These images consolidate both photographic and written texts while at the same time undermining their veracity and referentiality. Image and text are performative, playing off of each other to provide a transgressive textuality that becomes a mode of agential resistance capable of fragmenting and releasing the subject. In this engagement between image and text the work becomes intertextual, the ritual of production engaging a network of texts, a discursive multiplicity that traverses the entire scope of social, cultural, and institutional production. The childhood taboo of not criticising ‘faith’ is cross/ed in the process of re-remembering, re-inscription.

In these assemblages the surface of the photograph and the body of the text are subverted through a ritualised cutting, like the incision of the stigmata into the body of Christ. They become sites of resistance. As Deleuze and Guittari have noted of this process the site of resistance is both a productive and disruptive re-territorialization and de-territorialization of meaning:

“For them (Deleuze and Guattari), assemblages are the processes by which various configurations of linked components function in an intersection with each other, a process that can be both productive and disruptive. Any such process involves a territorialization; there is a double movement where something accumulates meanings (re-territorialization), but does so co-extensively with a de-territorialization where the same thing is disinvested of meanings. The organization of a territory is characterized by such a double movement … An assemblage is an extension of this process, and can be thought of as constituted by an intensification of these processes around a particular site through a multiplicity of intersections of such territorializations.”1

The particular site, the particular intersection that Smith addresses in his work is that of memory, faith and place. The lack of fixity in this intersection provides the artist with abundant opportunity to reinscribe the already inscribed ritual of faith, subverting the iteration of the norms already attributed to it, providing a loss of original meaning and the gaining of new meanings. This productive, disruptive re-inscription provides the positionality of the work and the viewer struggles with the emotional conflicts that result from this territorialization: even if you don’t know these stories they challenge what you believe, now.

Counterbalancing the colour photographs are white collages that are embossed with the answer to the celebrants greeting “The Lord be with you” to which the people respond “And also with you.” Hovering in the background of the work the words are again subverted, this time in a resurrection of cut letters – instead of being cut into the photograph the letters project outwards towards the viewer forming commodified shapes such as cars, underpants and people. The joy doesn’t stop there: the two sculptures in the exhibition add to the chaos with a wonderful sense of humour.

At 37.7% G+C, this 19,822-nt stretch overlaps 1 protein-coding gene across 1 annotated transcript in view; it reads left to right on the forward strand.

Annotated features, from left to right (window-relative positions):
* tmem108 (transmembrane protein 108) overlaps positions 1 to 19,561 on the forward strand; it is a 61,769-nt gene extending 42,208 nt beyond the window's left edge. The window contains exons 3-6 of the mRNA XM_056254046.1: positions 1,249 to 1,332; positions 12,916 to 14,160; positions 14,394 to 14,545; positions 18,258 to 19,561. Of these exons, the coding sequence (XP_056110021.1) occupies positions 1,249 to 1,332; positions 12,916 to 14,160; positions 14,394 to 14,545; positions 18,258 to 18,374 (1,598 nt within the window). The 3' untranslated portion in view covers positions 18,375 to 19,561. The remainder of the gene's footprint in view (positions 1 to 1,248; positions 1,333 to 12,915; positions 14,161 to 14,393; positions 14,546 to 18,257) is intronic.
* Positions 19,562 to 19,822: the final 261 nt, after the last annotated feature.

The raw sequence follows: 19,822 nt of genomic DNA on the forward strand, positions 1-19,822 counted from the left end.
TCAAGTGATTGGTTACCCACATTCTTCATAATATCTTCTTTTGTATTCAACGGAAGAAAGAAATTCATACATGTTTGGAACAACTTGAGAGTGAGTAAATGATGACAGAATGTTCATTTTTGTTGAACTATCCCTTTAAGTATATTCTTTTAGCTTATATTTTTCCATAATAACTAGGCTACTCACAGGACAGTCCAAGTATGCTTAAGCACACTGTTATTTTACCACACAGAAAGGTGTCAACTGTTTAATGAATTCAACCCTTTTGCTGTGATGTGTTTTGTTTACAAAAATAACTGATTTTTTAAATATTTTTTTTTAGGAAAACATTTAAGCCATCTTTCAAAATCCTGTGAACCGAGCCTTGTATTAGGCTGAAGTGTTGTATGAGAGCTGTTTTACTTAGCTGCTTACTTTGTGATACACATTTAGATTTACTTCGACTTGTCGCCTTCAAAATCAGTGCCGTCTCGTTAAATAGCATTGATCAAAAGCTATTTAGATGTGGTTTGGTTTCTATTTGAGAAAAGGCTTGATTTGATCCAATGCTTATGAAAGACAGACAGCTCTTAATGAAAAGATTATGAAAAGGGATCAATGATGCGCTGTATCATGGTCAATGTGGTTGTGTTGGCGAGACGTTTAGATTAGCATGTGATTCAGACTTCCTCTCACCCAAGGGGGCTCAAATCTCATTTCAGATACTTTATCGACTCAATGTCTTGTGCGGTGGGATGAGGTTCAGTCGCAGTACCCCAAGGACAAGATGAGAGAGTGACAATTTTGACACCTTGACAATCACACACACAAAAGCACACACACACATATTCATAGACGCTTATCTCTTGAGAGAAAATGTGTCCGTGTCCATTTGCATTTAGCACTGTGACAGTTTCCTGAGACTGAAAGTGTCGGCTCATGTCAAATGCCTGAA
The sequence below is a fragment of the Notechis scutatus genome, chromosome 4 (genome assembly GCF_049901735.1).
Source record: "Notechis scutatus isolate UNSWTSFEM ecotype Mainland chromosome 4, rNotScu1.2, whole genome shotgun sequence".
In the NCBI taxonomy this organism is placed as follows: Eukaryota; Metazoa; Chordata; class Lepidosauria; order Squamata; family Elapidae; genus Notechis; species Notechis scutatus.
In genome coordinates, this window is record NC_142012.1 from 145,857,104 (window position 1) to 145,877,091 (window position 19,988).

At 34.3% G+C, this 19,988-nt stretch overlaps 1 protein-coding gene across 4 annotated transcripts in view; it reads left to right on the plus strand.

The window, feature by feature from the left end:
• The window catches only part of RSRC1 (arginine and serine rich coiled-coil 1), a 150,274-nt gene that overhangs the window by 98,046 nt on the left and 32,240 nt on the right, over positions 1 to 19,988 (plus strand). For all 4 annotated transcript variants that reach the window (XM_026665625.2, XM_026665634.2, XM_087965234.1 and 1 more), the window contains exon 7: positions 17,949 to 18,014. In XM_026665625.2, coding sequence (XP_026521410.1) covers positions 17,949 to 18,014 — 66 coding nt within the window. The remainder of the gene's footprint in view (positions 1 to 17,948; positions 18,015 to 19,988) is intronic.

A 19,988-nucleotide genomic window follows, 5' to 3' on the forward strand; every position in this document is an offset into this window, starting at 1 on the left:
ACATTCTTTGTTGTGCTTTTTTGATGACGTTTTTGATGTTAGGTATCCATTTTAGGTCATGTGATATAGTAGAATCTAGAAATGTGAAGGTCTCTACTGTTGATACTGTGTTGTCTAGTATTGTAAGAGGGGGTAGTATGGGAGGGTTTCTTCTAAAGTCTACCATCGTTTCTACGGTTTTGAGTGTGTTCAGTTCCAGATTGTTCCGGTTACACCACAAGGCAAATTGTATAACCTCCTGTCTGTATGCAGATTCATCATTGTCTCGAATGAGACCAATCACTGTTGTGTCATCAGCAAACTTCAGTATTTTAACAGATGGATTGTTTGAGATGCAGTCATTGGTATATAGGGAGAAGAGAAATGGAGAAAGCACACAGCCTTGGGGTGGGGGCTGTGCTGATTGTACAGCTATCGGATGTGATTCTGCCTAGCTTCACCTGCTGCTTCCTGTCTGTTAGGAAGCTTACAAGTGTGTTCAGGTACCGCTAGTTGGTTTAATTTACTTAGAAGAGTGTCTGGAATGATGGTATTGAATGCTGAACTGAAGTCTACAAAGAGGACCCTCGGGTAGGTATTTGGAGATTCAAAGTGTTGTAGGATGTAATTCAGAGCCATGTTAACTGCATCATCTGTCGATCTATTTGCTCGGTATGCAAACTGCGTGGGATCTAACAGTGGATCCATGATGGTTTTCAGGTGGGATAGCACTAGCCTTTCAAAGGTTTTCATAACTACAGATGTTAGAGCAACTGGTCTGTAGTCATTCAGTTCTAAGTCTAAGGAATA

Through their hypertexts the work “becomes more and more layered until they are architectural in design, until their relationship to the context from which they have grown cannot be talked about through the simple models offered by referentiality, or by attributions of cause and effect.”2

Without absolute attribution the work becomes a form of transubstantiation. The flexibility of memory and the orthodoxy of religion are transformed into a spirituality of the self that the child of fifteen with blood running down his arms from his personal stigmata of boredom could never have imagined. At the end of days, when all is said and done, the funny diatribes with their ambiguous photographs are homily and heretic, and together form a more inclusive body of bliss: ‘And also with you and you and you and you’.

Whatever your faith, whoever you are.

Dr Marcus Bunyan


  1. Wood, Aylish. “Fresh Kill: Information technologies as sites of resistance,” in Munt, Sally (ed.,). Technospaces: Inside the New Media. London: Continuum, 2001, p. 166
  2. Burnett, Ron. Cultures of Vision: Images, Media, & the Imaginary. Bloomington: Indiana University Press, 1995, pp. 137-138

Thank you to Edwin Nicholls for his help.


Martin Smith. 'Hot/humid/oppressive/stifling/still' 2009 (detail)


Martin Smith
Hot/humid/oppressive/stifling/still (detail)
Pigment print and collage
90 x 130 cm


Installation view of Martin Smith exhibition at Sophie Gannon Gallery, Melbourne


In the above installation photograph you can just see the cut letters lying at the bottom of the picture frame


Martin Smith. 'I still hate that man' 2009